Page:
Jack Sullivan is a veteran of the Boston newspaper scene for nearly three decades. Prior to joining CommonWealth, he was editorial page editor of The Patriot Ledger in Quincy, a part of the GateHouse Media chain. Prior to that he was news editor at another GateHouse paper, The Enterprise of Brockton, and also was city edition editor at the Ledger. Jack was an investigative and enterprise reporter and executive city editor at the Boston Herald and a reporter at The Boston Globe.

He has reported stories such as the federal investigation into the Teamsters, the workings of the Yawkey Trust and sale of the Red Sox, organized crime, the church sex abuse scandal and the September 11 terrorist attacks. He has covered the State House, state and local politics, K-16 education, courts, crime, and general assignment.

Jack received the New England Press Association award for investigative reporting for a series on unused properties owned by the Catholic Archdiocese of Boston, and shared the association's award for business for his reporting on the sale of the Boston Red Sox. As the Ledger editorial page editor, he won second place in 2007 for editorial writing from the Inland Press Association, the nation's oldest national journalism association of nearly 900 newspapers as members.

At CommonWealth, Jack and editor Bruce Mohl won first place for In-Depth Reporting from the Association of Capitol Reporters and Editors for a look at special education funding in Massachusetts. The same organization also awarded first place to a unique collaboration between WFXT-TV (FOX25) and CommonWealth for a series of stories on the Boston Redevelopment Authority and city employees getting affordable housing units, written by Jack and Bruce.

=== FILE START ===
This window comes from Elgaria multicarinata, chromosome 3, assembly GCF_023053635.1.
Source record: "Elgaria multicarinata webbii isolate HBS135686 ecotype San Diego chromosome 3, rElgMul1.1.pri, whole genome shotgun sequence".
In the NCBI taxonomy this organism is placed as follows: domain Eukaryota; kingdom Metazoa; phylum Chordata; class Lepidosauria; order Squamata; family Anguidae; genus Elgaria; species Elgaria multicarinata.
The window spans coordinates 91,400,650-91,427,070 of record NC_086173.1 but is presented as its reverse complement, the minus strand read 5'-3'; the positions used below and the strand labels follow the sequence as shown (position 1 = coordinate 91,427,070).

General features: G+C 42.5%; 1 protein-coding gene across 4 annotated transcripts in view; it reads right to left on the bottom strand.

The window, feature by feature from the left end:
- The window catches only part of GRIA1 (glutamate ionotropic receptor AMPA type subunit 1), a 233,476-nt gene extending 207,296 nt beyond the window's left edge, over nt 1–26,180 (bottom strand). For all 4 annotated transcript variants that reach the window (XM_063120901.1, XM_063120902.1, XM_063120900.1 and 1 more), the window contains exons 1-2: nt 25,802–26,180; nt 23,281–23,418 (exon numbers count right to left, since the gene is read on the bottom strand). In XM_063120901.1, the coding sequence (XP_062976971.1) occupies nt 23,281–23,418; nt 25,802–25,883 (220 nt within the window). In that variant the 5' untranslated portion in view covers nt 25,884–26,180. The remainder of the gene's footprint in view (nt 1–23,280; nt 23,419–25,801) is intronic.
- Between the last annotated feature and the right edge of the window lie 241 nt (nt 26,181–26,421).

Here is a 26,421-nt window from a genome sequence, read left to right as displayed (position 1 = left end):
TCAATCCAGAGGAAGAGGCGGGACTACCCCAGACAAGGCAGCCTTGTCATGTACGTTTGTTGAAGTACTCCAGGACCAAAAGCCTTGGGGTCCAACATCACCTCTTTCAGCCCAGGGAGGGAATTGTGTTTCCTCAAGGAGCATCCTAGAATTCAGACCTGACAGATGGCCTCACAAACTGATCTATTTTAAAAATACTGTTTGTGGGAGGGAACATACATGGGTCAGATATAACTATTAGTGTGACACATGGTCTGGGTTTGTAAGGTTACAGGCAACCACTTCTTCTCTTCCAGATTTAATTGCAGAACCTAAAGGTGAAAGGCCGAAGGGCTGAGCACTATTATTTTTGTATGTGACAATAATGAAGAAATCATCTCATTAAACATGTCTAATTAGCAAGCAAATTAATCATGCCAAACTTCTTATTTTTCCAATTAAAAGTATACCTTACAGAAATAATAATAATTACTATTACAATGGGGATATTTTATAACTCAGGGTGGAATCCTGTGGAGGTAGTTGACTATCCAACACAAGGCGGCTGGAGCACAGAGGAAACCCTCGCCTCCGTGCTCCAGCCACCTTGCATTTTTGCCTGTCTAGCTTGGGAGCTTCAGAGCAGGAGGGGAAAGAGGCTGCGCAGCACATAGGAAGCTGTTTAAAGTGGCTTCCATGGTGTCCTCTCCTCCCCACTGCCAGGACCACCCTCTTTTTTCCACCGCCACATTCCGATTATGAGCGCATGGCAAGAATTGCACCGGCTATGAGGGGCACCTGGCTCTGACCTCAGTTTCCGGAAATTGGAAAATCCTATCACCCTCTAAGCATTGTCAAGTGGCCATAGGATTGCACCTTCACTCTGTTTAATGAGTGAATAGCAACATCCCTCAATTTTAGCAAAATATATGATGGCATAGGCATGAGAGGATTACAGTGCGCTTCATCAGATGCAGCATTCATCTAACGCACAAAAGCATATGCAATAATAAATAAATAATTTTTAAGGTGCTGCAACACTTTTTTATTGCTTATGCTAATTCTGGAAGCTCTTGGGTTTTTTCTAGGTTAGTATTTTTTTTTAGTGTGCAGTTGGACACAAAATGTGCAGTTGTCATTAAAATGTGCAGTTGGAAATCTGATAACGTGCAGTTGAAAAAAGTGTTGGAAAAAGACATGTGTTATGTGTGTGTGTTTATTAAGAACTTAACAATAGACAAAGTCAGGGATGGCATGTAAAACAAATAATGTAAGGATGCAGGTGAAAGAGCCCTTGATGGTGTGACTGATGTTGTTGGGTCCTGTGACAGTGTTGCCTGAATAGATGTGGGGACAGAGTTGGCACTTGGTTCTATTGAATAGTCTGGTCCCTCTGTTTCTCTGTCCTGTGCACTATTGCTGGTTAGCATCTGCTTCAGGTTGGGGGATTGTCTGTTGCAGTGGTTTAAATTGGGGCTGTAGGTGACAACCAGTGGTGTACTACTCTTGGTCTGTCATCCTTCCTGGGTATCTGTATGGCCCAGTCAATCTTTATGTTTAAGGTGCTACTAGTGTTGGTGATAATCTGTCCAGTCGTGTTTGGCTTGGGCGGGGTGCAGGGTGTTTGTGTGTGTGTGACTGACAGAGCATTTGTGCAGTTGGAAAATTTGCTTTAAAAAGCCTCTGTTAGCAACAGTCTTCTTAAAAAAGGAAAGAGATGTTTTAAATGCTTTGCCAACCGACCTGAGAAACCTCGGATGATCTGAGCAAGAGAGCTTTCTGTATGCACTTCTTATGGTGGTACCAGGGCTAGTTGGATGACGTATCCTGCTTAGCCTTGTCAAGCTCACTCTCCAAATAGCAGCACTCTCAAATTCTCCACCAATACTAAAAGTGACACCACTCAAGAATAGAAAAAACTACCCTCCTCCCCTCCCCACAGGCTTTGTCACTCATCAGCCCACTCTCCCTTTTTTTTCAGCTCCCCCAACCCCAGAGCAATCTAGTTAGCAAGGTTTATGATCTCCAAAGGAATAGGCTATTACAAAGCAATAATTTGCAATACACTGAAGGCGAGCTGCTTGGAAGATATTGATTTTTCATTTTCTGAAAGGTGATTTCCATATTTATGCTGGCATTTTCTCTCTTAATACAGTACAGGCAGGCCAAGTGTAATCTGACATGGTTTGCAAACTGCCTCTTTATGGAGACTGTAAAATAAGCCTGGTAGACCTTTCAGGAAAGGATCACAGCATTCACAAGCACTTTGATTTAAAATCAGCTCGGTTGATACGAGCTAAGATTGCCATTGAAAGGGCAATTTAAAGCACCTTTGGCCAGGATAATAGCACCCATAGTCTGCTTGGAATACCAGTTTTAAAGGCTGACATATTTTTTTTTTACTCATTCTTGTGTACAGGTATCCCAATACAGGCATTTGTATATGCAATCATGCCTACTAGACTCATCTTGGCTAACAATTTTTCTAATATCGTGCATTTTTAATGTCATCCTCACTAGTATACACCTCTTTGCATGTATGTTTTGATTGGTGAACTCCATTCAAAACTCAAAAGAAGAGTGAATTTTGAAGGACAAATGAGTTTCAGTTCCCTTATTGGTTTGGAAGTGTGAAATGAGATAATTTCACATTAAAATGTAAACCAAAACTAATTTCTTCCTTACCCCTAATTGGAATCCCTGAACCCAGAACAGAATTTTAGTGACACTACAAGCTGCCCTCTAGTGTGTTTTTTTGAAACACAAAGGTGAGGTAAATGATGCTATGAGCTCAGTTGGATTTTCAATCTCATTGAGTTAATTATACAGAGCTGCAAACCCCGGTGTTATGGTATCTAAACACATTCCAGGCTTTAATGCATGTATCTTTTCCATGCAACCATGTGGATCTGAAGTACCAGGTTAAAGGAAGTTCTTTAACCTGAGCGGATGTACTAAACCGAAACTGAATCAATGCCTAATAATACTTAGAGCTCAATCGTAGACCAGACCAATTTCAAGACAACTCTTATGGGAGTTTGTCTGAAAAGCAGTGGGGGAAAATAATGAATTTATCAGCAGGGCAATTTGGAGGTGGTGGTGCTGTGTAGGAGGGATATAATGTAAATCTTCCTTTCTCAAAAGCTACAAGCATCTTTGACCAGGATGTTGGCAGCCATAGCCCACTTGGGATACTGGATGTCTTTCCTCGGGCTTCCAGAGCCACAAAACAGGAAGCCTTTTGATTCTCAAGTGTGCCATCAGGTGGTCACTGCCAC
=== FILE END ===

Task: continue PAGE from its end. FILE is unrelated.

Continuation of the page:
A Boston native, Jack has lived in Massachusetts all his life. He was a major in English and history with a minor in political science at the University of Massachusetts, Boston. A father and grandfather, he lives in Plymouth with his wife, Susan.

Healey’s spokeswoman said the board did not believe it was appropriate to allow the destruction in light of the ongoing criminal investigations and internal audits. Procopio insisted officials followed the regulations in seeking to dispose the records and said they were not pertinent to any investigation.

“The recent requests made to the Board are in compliance with the Secretary’s retention schedule and the records, due to their age, are not currently the subject of any outside investigation or audit,” he said. “None of the records in question have been destroyed and in light of current ongoing investigations pertaining to similar records, the State Police will retain past payroll records until further notice.”